On Thursday, January 24, 2019 the Bulletin of the Atomic Scientists kept the Doomsday Clock at two minutes to midnight, which is the emblematic end of human existence. The Doomsday Clock was moved to two minutes to midnight on January 25, 2018.
‘A New Abnormal’
According to The Washington Post, the scientists called it “a new abnormal,” saying that their decision not to move the clock Thursday had to do with “two simultaneous existential threats, either of which would be cause for extreme concern and immediate attention.”
Watch the video from today's #DoomsdayClock announcement! Plus interviews with Bulletin pres & CEO @RachelBronson1, Bulletin Science & Security Board chair Bob Rosner, and Science & Security Board members Suzet McKinney and Daniel Holz: https://t.co/N1bI8lh1z1 pic.twitter.com/tOzEupLWUj
— Bulletin of the Atomic Scientists (@BulletinAtomic) January 24, 2019
The clock was set at two minutes to midnight in 2018, which was as close as it has been since 1953 during the height of the Cold War.
“The fact that the Doomsday Clock’s hands did not change is bad news,” chair of the Bulletin’s Science and Security Board Robert Rosner told CNN.
Scientists blamed a cocktail of threats ranging from dangerous political rhetoric to the potential of a nuclear threat as the catalysts for moving the clock closer toward doomsday in 2018.
“The greatest risks [in 2017] arose in the nuclear realm,” the group said in a statement in January 2018. “North Korea’s nuclear weapons program appeared to make remarkable progress in 2017, increasing risks for itself, other countries in the region, and the United States.”
Besides nuclear weapons, climate change is another major cause. “Global carbon dioxide emissions–which seemed to plateau earlier this decade–resumed an upward climb in 2017 and 2018,” the Bulletin stated.
“To halt the worst effects of climate change, the countries of the world must cut net worldwide carbon dioxide emissions to zero by well before the end of the century.”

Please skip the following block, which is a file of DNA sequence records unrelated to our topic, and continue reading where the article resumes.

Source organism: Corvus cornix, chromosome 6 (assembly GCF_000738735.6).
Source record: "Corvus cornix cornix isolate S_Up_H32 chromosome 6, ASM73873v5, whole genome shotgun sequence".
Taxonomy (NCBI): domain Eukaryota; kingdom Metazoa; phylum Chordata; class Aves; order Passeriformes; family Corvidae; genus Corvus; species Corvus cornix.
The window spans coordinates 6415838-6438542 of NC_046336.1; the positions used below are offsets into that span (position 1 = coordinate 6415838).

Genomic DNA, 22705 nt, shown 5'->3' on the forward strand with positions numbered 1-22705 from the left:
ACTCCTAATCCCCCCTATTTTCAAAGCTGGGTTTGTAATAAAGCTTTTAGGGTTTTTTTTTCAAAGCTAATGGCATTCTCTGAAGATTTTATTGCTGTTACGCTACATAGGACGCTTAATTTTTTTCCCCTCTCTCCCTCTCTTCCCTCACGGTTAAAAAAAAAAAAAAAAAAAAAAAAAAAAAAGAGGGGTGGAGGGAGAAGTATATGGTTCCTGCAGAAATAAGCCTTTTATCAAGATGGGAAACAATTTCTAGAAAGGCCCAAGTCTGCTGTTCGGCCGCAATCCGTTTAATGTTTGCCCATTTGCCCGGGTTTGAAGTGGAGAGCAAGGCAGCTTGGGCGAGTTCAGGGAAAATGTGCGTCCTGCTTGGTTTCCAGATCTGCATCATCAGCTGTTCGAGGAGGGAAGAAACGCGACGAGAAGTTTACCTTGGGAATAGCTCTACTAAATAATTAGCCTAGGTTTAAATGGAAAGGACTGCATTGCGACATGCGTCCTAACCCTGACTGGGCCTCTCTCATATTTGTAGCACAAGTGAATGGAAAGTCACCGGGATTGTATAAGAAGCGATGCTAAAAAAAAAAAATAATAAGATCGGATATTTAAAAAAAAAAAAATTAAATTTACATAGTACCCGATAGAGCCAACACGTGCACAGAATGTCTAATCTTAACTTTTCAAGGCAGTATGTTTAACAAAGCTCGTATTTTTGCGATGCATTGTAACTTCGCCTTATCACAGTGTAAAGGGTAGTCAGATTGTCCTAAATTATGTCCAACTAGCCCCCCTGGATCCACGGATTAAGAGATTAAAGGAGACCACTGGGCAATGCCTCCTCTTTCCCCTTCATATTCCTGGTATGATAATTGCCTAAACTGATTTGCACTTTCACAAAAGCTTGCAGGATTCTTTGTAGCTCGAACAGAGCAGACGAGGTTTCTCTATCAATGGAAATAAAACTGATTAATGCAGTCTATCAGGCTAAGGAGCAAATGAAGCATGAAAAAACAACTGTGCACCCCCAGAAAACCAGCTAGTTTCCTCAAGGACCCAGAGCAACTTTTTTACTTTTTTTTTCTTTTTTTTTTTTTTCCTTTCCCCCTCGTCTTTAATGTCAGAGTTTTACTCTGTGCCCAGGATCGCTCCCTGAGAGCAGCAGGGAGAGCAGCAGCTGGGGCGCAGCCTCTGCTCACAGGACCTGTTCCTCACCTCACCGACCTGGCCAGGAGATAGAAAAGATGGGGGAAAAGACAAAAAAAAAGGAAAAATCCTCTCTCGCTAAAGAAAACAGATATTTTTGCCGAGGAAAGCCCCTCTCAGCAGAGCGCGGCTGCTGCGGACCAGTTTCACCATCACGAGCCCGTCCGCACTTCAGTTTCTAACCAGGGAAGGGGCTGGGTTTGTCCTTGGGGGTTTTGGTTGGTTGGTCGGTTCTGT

“These major threats–nuclear weapons and climate change–were exacerbated this past year by the increased use of information warfare to undermine democracy around the world, amplifying risk from these and other threats and putting the future of civilization in extraordinary danger,” the bulletin also said in a statement. “The ‘new abnormal’ that we describe, and that the world now inhabits, is unsustainable and extremely dangerous.”
“The world security situation can be improved, if leaders seek change and citizens demand it,” the statement added. “It is 2 minutes to midnight, but there is no reason the Doomsday Clock cannot move away from catastrophe.”
What Is Doomsday Clock?
Doomsday Clock is a symbol which represents the likelihood of a man-made global catastrophe. The Clock is a metaphor for threats to humanity from unchecked scientific and technical advances. The Clock has been maintained since 1947 by the members of the Bulletin of the Atomic Scientists, a non-profit group that sets the clock.
Each year, the Bulletin of the Atomic Scientists decides whether the events of the previous year pushed humanity closer or farther from destruction.
The closer to midnight we are, the more danger we’re in. According to the group, the clock “conveys how close we are to destroying our civilization with dangerous technologies of our own making.”
— USA TODAY (@USATODAY) January 24, 2019
The Clock’s original setting in 1947 was 17 minutes to midnight. It has been set backward and forwards 23 times since then, the smallest-ever number of minutes to midnight being two in both 1953 and 2018 and the largest is 17 in 1991. As of January 2019, the clock is still at two minutes to midnight, making it the third time it’s been the closest to the apocalypse.